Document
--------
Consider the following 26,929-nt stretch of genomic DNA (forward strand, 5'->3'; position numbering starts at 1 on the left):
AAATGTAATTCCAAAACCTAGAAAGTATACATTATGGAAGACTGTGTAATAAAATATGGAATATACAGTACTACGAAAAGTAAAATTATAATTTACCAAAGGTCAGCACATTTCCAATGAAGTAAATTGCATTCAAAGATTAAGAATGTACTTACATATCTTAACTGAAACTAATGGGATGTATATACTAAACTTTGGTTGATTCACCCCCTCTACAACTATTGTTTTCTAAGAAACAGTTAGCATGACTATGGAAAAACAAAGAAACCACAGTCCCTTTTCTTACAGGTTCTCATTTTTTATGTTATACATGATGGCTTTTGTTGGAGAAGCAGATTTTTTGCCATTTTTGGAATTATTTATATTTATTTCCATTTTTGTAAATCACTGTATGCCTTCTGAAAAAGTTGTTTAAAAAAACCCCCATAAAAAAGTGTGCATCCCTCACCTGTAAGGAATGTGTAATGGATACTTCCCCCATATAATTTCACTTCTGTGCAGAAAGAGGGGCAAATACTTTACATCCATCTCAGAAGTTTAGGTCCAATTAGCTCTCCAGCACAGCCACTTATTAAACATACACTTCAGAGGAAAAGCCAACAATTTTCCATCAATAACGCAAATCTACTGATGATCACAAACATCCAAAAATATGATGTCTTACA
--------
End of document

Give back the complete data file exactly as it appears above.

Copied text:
Consider the following 26,929-nt stretch of genomic DNA (forward strand, 5'->3'; position numbering starts at 1 on the left):
AAATGTAATTCCAAAACCTAGAAAGTATACATTATGGAAGACTGTGTAATAAAATATGGAATATACAGTACTACGAAAAGTAAAATTATAATTTACCAAAGGTCAGCACATTTCCAATGAAGTAAATTGCATTCAAAGATTAAGAATGTACTTACATATCTTAACTGAAACTAATGGGATGTATATACTAAACTTTGGTTGATTCACCCCCTCTACAACTATTGTTTTCTAAGAAACAGTTAGCATGACTATGGAAAAACAAAGAAACCACAGTCCCTTTTCTTACAGGTTCTCATTTTTTATGTTATACATGATGGCTTTTGTTGGAGAAGCAGATTTTTTGCCATTTTTGGAATTATTTATATTTATTTCCATTTTTGTAAATCACTGTATGCCTTCTGAAAAAGTTGTTTAAAAAAACCCCCATAAAAAAGTGTGCATCCCTCACCTGTAAGGAATGTGTAATGGATACTTCCCCCATATAATTTCACTTCTGTGCAGAAAGAGGGGCAAATACTTTACATCCATCTCAGAAGTTTAGGTCCAATTAGCTCTCCAGCACAGCCACTTATTAAACATACACTTCAGAGGAAAAGCCAACAATTTTCCATCAATAACGCAAATCTACTGATGATCACAAACATCCAAAAATATGATGTCTTACA